Keifer: Yes and no. I love it. It’s my favorite part. My favorite aspect of the business is playing live music and being on the road. It’s always been a grind. I mean, you know, all the traveling and the show’s very physical. So sometimes I think it is more of a grind but then I think back to when I was in my twenties and, man, I think how it kicked my ass back then, too (laughs). I don’t know. It’s a pretty high energy show and it’s very physical and my style of singing… I’m usually pretty wiped when I walk off the stage, now and back then. Sometimes I think it’s better now in some ways (laughs). Maybe I know how to take care of myself a little bit better, I don’t know.

The payoff’s great no matter what the grind.
Keifer: That’s the thing. It’s worth whatever you have to go through to do it. All the work that you’ve put into making that record and then when you finally get into rehearsal and pre-production for a tour and figure out how to recreate those tracks live that you spent so much time on, and you just get them all kicking ass and feeling good, and then get up onstage and you can finally just let it go because that’s just such a pure moment onstage. It’s not like in the recording studio where it’s like, ‘Okay, can you do that ten more times?’ That’s what I love about live, like, this is it. It is what it is. However you perform that song that night, that’s it. You can’t change it. You can’t go back. It is what it is. It’s the moment.

Have you thought about taping this solo tour for an album or DVD?
Keifer: Oh, I don’t know. We’ll see. I haven’t thought about that, really. It’s a unique show. In some ways it’s not that far removed from what I’ve done with Cinderella in the past. It’s still me. I still perform the same way I’ve always done. Probably the biggest difference is the storytelling thing. I mean, I’ve done sitdown acoustic stuff with Cinderella in the middle of a show. But probably the most different aspect is … you know, I don’t talk that much onstage. And the storytelling part during the acoustic thing is something that’s pretty unique to this tour in particular. It just seemed appropriate. I’m just letting a little more of myself go, here on the solo thing.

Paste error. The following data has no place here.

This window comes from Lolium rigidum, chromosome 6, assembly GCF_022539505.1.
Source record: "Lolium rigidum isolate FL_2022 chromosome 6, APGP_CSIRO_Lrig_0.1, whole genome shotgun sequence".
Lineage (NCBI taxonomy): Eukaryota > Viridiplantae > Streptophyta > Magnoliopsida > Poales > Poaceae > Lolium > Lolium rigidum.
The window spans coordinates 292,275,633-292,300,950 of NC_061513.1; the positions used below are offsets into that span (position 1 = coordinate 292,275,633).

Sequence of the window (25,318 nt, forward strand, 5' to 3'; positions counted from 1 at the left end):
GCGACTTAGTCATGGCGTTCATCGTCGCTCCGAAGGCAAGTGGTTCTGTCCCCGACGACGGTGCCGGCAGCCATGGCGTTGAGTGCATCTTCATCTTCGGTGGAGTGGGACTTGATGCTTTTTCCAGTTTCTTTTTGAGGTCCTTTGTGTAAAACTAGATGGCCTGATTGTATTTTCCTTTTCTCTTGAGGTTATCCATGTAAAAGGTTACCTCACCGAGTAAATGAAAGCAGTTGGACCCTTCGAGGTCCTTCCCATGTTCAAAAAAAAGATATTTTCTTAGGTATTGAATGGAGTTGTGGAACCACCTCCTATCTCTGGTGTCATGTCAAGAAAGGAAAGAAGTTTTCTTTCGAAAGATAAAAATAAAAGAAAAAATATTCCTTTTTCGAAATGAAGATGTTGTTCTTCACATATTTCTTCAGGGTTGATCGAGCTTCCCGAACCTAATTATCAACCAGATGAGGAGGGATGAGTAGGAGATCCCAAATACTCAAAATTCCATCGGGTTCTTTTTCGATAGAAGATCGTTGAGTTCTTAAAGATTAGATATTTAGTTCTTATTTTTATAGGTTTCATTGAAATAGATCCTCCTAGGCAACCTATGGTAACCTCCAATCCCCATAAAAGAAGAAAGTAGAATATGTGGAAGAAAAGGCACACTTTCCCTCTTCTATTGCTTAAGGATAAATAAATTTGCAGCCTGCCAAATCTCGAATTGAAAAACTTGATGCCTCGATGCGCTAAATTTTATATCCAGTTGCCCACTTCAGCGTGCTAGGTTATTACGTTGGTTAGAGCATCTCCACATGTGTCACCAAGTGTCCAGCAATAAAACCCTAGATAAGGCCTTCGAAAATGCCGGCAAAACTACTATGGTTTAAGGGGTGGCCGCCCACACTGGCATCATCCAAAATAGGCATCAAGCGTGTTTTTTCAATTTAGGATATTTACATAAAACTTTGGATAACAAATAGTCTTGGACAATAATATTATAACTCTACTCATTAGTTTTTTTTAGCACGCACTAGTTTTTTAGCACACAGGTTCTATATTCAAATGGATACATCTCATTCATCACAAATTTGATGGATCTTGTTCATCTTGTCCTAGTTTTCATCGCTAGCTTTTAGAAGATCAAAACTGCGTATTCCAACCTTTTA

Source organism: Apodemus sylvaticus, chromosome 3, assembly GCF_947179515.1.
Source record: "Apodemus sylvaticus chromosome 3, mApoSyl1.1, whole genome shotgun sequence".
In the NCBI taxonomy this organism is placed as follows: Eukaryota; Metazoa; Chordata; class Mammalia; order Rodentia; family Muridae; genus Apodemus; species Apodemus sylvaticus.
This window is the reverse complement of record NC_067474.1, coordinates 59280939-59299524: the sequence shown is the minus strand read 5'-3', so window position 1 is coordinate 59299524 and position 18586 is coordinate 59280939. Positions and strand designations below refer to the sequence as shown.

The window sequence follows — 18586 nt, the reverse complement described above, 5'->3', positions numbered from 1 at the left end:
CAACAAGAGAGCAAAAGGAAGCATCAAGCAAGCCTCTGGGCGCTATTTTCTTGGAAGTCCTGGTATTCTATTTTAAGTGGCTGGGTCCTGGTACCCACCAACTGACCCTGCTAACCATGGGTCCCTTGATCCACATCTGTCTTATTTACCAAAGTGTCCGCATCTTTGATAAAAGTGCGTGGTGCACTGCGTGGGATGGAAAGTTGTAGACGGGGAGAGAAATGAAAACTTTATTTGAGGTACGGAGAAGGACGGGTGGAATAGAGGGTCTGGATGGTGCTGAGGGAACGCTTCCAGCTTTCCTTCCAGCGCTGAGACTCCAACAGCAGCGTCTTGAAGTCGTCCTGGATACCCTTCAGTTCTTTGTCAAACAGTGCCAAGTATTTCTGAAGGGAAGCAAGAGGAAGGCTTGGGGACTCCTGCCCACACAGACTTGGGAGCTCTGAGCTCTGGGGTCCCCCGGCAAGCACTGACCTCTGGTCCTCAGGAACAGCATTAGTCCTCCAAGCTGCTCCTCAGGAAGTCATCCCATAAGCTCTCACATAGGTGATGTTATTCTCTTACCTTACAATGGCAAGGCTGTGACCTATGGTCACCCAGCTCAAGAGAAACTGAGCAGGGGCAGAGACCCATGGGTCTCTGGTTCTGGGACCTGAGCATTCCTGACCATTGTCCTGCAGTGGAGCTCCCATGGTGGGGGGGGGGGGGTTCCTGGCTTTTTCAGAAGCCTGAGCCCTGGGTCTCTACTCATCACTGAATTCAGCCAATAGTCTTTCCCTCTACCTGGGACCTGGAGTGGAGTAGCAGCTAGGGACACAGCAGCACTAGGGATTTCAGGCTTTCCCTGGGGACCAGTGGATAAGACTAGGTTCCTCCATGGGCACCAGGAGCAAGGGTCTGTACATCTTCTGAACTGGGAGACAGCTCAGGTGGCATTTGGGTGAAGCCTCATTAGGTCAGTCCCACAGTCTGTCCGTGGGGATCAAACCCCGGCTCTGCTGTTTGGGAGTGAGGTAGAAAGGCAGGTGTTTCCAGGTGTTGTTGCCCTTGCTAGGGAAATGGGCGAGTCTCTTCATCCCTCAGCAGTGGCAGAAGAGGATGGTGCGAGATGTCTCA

Do you see yourself continuing to write songs solo?
Keifer: Well, I’m always gonna be writing songs and recording. I mean, at the moment right now, I just let go of this one. And for most of the time while we’re producing this record, I usually don’t write when I’m working on a record. It’s like two different phases for me.

Do you write while you’re on tour?
Keifer: Yeah, a lot of ideas some to me on tour. Certainly with Cinderella. The second and third record were written on prior tours because we were living so fast then we kind of had to do that. But, you know, we’ll see. Obviously I’ll always be writing songs. Eventually I”ll be putting that hat on and getting back into writing. I haven’t written in a awhile because I”ve been focused on producing this record, which took a long time, so I gotta kind of get back into that water again. But right now I’m just glad to let this one out and we’re gonna take it day by day.

And obviously the fans are always wondering if there will be a Cinderella record soon.
Keifer: Well, you know, we never say never. It’s not for any lack of desire on our part. We actually had a failed attempt on that about ten years ago and it ended up in a lawsuit in courts and it was pretty ugly. We really haven’t had a situation come up that really felt like the right one since then. And maybe that’s because we felt a little burn after that one, I don’t know. I mean, that’s when I started producing this record — when we were tied up in all that. And I produced this record independently of a label. Which, obviously, being on the tail end of that catastrophe, I didn’t really want to deal with a label or lawyers or anything. I just wanted to make some music. So that’s what I did.